As Lomita’s assistant city clerk, Monika Martinez (Class of ’00, B.A., public administration) is proud to be part of a local government that has always operated lean enough to ensure that getting through the state’s economic crisis would not be as dire as the circumstances other communities are facing. As a fiber artist whose knitted and felted creations will be featured in the prestigious Contemporary Crafts Market in November, her personal philosophies of green living and sustainable practices are interwoven through both her personal and professional life.
“I’m very much into the green lifestyle,” she says. “When I wash my dishes, I’ll use the [leftover] water to water my garden. For the week, I have two little bags of [actual] waste. It makes me feel good when I know I don’t leave much impact on the environment.”
In her administrative role with the City of Lomita, Martinez also helps the South Bay community economize and use its resources wisely.
“In a small city, there’s so much [to do], you don’t just do one thing,” she says.
Along with her basic duties of taking minutes at city council meetings, moving actions through, getting resolutions signed and filing documents, Martinez also serves as secretary for several commissions and boards, and recently supported fundraising efforts for an expansion of the Lomita Railroad Museum by writing a grant proposal to the California Cultural and Historical Endowment.
Martinez says that Lomita’s nickname, “The Friendly City” is appropriate, even at city hall. She says that the council members always operate “with Lomita in their hearts,” and that throughout her 20 years as a city employee, she has not observed any of the local officials using their positions for personal gain or inappropriate political maneuvering.
“They just want to do good things for Lomita,” she says. “They are involved in other civic organizations so they broaden that feeling of community. They’re just happy to serve the city and to do the right thing for the residents. And they’ve always been very fiscally prudent.
“Our council has been very conservative with their money, so we’re really in good shape. We have no deficit. This year, we were able to pay back some of the money that we had borrowed from the reserve funds. We could go for six months the way we are, if we had no other money coming in from anywhere. If you can put money in the bank in this economy, that’s huge.”
Martinez also carries her “waste not, want not” philosophy into her arts and crafts. Born and raised near Heidelberg, Germany, Monika inherited some of her inclinations to rescue and bring used items back to life from her family who were refugees during World War II. She recalls life around her parents’ house, where potato peels were used to fatten up rabbits for food.
“I remember walking with my grandpa and this here?” she says, bending to pick something up from the ground. “Oh my… a paper clip. He would say, ”˜Look, all we have to do is polish it a little bit and bend it – maybe we could make you a hairclip.’ He had a whole drawer full of his treasures that he found on the street. Now I find things.”
Martinez’s fiber and textile arts are created by rescuing and recycling items such as vintage sweaters and reconstructing them into handbags, bowls, and other wearable art and home dÃ©cor items. Her work consists of knitting, unraveling wool yarn from discarded items, yarn and textile dying, and felting, a process which involves shrinking the fibers of knitted items through washing and “sculpting” them into new creations. Martinez, who “upcycles” old garments, says that working on projects such as making a beautiful or unique purse out of a friend’s grandmother’s sweater makes her feel “connected to the universe, a go-between [for] the object and its meaning for the person who receives it. I want to get the soul of the object out of it and transform it into something that is more.”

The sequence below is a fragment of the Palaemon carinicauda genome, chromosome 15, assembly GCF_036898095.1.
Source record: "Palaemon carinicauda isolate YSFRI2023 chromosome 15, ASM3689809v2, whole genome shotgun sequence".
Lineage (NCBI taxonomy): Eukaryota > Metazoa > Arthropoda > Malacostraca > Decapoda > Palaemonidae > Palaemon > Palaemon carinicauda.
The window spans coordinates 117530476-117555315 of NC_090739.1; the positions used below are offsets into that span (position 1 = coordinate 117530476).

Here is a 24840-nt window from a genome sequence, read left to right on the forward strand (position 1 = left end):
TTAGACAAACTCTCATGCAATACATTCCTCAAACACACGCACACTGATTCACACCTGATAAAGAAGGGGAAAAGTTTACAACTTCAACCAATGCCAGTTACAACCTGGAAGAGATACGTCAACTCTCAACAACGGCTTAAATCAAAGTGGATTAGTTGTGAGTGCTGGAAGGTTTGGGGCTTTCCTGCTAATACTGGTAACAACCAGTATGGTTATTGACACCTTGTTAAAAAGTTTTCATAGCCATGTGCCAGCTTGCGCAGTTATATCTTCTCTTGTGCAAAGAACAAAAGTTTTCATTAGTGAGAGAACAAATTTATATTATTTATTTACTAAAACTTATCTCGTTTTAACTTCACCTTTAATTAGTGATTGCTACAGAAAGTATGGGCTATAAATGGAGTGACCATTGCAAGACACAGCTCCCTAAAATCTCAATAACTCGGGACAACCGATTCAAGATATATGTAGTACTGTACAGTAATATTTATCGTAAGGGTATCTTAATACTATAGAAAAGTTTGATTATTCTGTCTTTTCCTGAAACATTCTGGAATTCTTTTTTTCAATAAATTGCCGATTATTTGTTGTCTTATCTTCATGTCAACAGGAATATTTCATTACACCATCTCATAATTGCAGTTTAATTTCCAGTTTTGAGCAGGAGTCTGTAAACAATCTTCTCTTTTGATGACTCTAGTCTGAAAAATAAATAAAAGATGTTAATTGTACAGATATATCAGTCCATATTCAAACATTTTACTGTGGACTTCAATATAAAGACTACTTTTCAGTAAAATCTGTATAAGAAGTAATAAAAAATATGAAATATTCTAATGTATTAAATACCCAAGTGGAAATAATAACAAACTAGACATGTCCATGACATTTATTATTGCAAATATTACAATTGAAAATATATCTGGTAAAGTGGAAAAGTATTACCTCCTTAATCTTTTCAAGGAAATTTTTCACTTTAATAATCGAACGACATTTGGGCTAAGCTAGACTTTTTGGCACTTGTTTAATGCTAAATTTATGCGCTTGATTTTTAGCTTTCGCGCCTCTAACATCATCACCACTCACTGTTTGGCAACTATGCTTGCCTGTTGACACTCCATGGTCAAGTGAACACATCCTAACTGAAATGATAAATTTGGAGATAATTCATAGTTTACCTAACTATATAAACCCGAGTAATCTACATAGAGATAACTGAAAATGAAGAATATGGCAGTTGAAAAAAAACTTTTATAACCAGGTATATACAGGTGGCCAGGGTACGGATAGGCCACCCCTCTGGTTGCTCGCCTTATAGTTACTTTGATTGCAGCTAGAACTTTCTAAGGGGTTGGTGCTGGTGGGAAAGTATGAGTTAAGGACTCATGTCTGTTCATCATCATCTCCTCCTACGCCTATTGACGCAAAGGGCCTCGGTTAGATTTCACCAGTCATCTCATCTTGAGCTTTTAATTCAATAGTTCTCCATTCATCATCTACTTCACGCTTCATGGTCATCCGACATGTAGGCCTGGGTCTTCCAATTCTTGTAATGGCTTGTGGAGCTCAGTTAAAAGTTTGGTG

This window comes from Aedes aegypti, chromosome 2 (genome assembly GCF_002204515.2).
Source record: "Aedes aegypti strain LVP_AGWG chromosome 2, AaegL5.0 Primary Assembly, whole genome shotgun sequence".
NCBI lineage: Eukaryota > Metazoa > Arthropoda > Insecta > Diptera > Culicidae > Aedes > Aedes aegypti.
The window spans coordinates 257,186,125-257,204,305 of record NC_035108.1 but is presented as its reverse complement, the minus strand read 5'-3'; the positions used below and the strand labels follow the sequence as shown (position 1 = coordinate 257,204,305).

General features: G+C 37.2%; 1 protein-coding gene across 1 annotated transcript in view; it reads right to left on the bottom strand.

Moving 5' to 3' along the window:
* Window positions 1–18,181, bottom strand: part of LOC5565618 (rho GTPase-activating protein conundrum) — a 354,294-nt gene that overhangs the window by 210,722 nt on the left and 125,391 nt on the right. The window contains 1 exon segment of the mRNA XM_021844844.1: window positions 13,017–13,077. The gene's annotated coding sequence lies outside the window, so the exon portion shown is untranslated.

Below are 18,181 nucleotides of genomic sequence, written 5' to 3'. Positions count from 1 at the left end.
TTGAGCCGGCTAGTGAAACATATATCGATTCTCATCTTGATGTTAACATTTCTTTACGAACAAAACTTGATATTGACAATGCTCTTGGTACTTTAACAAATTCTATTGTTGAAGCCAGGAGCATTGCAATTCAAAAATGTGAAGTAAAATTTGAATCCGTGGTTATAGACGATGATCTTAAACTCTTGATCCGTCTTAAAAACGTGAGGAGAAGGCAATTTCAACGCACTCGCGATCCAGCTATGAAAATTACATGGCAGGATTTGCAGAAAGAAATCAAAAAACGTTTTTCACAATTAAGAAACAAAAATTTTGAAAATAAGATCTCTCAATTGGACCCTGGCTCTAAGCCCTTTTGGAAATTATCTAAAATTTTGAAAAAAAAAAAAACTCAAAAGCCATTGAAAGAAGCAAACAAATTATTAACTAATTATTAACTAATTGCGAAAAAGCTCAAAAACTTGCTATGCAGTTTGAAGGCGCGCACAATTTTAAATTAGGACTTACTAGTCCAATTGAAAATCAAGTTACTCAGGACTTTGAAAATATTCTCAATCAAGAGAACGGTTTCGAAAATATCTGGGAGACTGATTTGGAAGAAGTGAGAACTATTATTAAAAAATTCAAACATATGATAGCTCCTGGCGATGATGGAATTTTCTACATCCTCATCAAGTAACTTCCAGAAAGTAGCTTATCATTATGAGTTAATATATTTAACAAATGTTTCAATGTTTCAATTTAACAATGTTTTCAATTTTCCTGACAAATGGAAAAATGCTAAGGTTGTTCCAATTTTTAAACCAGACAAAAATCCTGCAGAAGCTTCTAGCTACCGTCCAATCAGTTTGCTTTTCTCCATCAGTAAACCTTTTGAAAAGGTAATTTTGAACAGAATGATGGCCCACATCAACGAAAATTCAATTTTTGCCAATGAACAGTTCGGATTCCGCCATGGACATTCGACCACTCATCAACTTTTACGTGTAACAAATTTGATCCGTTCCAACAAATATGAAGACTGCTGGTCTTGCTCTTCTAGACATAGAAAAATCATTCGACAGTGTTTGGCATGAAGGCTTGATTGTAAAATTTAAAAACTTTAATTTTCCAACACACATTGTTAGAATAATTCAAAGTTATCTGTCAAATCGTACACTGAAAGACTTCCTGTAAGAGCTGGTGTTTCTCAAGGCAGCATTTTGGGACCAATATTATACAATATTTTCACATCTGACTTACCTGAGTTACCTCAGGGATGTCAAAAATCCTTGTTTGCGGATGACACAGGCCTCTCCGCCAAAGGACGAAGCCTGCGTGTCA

“My friend just loved the purse,” says Martinez. “She said, ”˜I feel like [my grandmother is] with me when I have this purse.’”
Martinez says that her return to college to complete her bachelor’s degree at California State University, Dominguez Hills was motivated by “more than the degree – it was the challenge of learning and growing.” She says that she enjoyed being in classes alongside older adult students who had similar life and professional experiences but who were committed to further transformation.
“I enjoyed the evening classes because [there were] people who were in my shoes, who were working, who had families, who just wanted to get ahead and not stagnate,” she says.
Martinez, who also writes and produces the Lomita city government’s newsletter, Lomita Newsline, credits a course in business writing at CSU Dominguez Hills for her sparse writing and editing standards.
“The stuff is just etched in my brain – to be concise, to be brief and say what you need to say and not go on and on, to say the most important things first,” she says. That’s really helped me a lot. I want Lomita citizens to be informed on what’s going on without boring them with too much detail, just to let them know that we work for them and with them.”
As Martinez prepares to showcase her creative talents at the Contemporary Crafts Market, she hopes that her audience not only enjoys viewing, wearing, or using her handcrafted items, but she hopes to motivate others to take another look at objects that may only seem to have outlived their usefulness.
“I hope to inspire people to think outside the box,” she says. “Just because a sweater has some holes or stains, don’t give up on it, look what you can make with it. My medium is fiber but maybe they can do it with metal or computer parts. I hope that people become more aware of their consumption of goods, become a little more conservative in their purchasing of things, and increase their repurposing. I just want to keep the cycle going.”